Those yearning to ride Disneyland's long-awaited new monorail found they had to hang on a little longer Saturday. The Mark VII, which had appeared off and on late in the week, never made it out of its shelter, to the dismay of some visitors hoping to step aboard.
"I'm a little disappointed," said Samantha Wakach, a vacationer from Los Angeles, who'd been told by the concierge at her hotel that the new train was operating. "That's why we decided to come over here instead of walking."
The Mark VII, otherwise known as Monorail Red, is the seventh generation of the ride that's been entertaining visitors since 1959 when it made its entry as the nation's first electric train system on a single rail.
Sleek and futuristic, it was promoted as a vision for public transportation.
On Saturday the long-awaited new train, the park's only upgrade of the attraction in 21 years, failed to appear after several hours of on-again, off-again operation over the previous two days.
Disney officials attributed the glitches to the attraction's normal "test and adjust" period, when mechanics and designers work out the bugs.
"We are working on solving them," spokeswoman Betsy Sanchez said of the unspecified problems.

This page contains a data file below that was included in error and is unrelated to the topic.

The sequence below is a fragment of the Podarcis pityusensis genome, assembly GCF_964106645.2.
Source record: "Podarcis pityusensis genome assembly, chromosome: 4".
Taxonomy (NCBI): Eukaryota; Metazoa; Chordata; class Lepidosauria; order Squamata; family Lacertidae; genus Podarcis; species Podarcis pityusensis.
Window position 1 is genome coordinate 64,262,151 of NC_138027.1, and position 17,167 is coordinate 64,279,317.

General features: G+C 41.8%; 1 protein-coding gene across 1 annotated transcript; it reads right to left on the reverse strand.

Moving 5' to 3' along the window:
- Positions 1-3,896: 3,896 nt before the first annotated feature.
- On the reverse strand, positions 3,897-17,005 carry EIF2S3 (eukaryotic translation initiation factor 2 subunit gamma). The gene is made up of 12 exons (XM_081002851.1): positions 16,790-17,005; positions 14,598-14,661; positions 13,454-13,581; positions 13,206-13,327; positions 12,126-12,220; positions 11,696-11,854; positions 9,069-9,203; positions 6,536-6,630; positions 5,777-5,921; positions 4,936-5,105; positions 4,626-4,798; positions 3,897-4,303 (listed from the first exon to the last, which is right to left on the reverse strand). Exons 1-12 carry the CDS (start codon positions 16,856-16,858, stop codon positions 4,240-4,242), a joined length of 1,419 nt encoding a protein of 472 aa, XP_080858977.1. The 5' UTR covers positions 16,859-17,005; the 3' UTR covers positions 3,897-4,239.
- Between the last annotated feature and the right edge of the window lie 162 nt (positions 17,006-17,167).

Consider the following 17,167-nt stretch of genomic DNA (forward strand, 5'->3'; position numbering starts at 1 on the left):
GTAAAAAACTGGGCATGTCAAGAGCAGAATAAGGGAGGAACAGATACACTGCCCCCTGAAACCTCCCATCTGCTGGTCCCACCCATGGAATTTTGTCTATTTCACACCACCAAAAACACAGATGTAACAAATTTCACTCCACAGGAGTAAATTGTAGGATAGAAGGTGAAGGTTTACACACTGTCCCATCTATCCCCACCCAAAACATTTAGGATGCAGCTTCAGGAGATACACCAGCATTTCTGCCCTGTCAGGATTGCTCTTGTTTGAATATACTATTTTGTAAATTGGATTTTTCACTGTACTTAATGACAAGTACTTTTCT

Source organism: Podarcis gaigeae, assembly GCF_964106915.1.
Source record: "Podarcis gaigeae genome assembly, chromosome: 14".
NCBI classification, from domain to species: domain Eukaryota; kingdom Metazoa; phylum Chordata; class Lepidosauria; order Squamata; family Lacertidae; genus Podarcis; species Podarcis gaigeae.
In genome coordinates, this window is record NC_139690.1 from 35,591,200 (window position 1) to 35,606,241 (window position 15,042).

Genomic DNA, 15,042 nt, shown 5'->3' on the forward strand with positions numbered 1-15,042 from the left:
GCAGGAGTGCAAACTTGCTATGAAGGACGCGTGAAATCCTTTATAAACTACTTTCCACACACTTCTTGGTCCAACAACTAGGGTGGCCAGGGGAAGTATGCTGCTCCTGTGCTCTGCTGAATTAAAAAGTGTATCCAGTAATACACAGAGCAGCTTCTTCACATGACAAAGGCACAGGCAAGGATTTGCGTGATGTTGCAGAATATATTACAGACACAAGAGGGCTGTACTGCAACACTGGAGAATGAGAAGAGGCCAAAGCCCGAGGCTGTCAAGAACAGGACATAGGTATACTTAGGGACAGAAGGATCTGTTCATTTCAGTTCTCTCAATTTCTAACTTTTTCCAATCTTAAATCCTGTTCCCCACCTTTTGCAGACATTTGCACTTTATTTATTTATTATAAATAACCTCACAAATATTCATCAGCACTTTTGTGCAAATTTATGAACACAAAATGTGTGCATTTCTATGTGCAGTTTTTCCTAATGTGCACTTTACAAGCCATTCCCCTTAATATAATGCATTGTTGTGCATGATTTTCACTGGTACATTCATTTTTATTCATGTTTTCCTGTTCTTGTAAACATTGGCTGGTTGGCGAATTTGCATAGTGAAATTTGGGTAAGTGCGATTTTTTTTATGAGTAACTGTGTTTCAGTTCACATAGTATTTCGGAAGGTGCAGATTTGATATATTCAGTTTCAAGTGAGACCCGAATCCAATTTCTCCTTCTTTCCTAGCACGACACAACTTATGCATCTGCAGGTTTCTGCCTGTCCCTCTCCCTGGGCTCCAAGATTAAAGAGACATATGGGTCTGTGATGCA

She would not predict when the ride would open full time.
When it does, Disneyland guests will be whisked along the system's 2.5-mile route in even sleeker-looking coaches complete with remodeled nose cones, seats facing outward toward the windows and blue glass with shimmering red, blue or orange stripes.
"This is such an important icon," designer Scott Drake said. "It's the first thing our guests see when they drive up, so we wanted to make sure there's as much color as possible."
The new trains, he said, will also have lighting under and behind the seats "so that at night the interior looks like its glowing the color of the windows."
As for its mechanical aspects, Drake said, it won't be much different from the original Alweg Co. model introduced in 1959.
That was the year after Walt Disney, vacationing in Germany, happened to see one of the company's test vehicles passing on a rail overhead.
Disneyland's founder was so inspired, according to Drake, that he asked one of his transportation specialists, a young designer named Bob Gurr, to work with Alweg engineers on building the park's -- and America's -- first monorail.